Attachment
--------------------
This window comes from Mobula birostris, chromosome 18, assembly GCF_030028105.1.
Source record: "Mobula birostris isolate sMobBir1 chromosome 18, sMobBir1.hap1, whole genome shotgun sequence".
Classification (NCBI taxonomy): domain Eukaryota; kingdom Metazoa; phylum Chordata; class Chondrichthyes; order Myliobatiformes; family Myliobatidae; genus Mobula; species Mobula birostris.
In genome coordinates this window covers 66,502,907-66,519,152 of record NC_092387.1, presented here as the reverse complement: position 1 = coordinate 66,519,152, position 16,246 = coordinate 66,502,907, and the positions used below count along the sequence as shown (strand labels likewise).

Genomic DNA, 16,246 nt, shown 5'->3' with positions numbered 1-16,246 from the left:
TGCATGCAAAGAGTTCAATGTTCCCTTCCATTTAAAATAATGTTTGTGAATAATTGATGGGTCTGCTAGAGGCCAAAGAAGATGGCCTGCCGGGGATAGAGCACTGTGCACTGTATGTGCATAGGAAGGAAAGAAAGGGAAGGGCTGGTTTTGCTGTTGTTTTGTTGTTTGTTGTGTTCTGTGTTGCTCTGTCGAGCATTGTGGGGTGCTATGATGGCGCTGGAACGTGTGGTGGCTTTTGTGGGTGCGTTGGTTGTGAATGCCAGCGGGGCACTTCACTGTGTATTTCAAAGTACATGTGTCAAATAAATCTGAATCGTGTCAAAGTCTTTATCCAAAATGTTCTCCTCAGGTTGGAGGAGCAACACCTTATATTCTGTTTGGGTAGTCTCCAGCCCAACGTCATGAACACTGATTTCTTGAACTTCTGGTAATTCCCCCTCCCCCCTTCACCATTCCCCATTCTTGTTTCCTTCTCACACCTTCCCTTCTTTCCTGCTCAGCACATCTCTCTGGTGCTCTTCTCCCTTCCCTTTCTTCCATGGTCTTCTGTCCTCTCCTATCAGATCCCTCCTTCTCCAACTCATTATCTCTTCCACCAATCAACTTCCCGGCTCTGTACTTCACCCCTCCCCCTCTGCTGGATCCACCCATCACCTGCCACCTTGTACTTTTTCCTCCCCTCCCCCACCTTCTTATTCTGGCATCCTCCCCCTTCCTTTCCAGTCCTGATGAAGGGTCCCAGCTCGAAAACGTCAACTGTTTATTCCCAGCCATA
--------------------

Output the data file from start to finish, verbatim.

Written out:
This window comes from Mobula birostris, chromosome 18, assembly GCF_030028105.1.
Source record: "Mobula birostris isolate sMobBir1 chromosome 18, sMobBir1.hap1, whole genome shotgun sequence".
Classification (NCBI taxonomy): domain Eukaryota; kingdom Metazoa; phylum Chordata; class Chondrichthyes; order Myliobatiformes; family Myliobatidae; genus Mobula; species Mobula birostris.
In genome coordinates this window covers 66,502,907-66,519,152 of record NC_092387.1, presented here as the reverse complement: position 1 = coordinate 66,519,152, position 16,246 = coordinate 66,502,907, and the positions used below count along the sequence as shown (strand labels likewise).

Genomic DNA, 16,246 nt, shown 5'->3' with positions numbered 1-16,246 from the left:
TGCATGCAAAGAGTTCAATGTTCCCTTCCATTTAAAATAATGTTTGTGAATAATTGATGGGTCTGCTAGAGGCCAAAGAAGATGGCCTGCCGGGGATAGAGCACTGTGCACTGTATGTGCATAGGAAGGAAAGAAAGGGAAGGGCTGGTTTTGCTGTTGTTTTGTTGTTTGTTGTGTTCTGTGTTGCTCTGTCGAGCATTGTGGGGTGCTATGATGGCGCTGGAACGTGTGGTGGCTTTTGTGGGTGCGTTGGTTGTGAATGCCAGCGGGGCACTTCACTGTGTATTTCAAAGTACATGTGTCAAATAAATCTGAATCGTGTCAAAGTCTTTATCCAAAATGTTCTCCTCAGGTTGGAGGAGCAACACCTTATATTCTGTTTGGGTAGTCTCCAGCCCAACGTCATGAACACTGATTTCTTGAACTTCTGGTAATTCCCCCTCCCCCCTTCACCATTCCCCATTCTTGTTTCCTTCTCACACCTTCCCTTCTTTCCTGCTCAGCACATCTCTCTGGTGCTCTTCTCCCTTCCCTTTCTTCCATGGTCTTCTGTCCTCTCCTATCAGATCCCTCCTTCTCCAACTCATTATCTCTTCCACCAATCAACTTCCCGGCTCTGTACTTCACCCCTCCCCCTCTGCTGGATCCACCCATCACCTGCCACCTTGTACTTTTTCCTCCCCTCCCCCACCTTCTTATTCTGGCATCCTCCCCCTTCCTTTCCAGTCCTGATGAAGGGTCCCAGCTCGAAAACGTCAACTGTTTATTCCCAGCCATA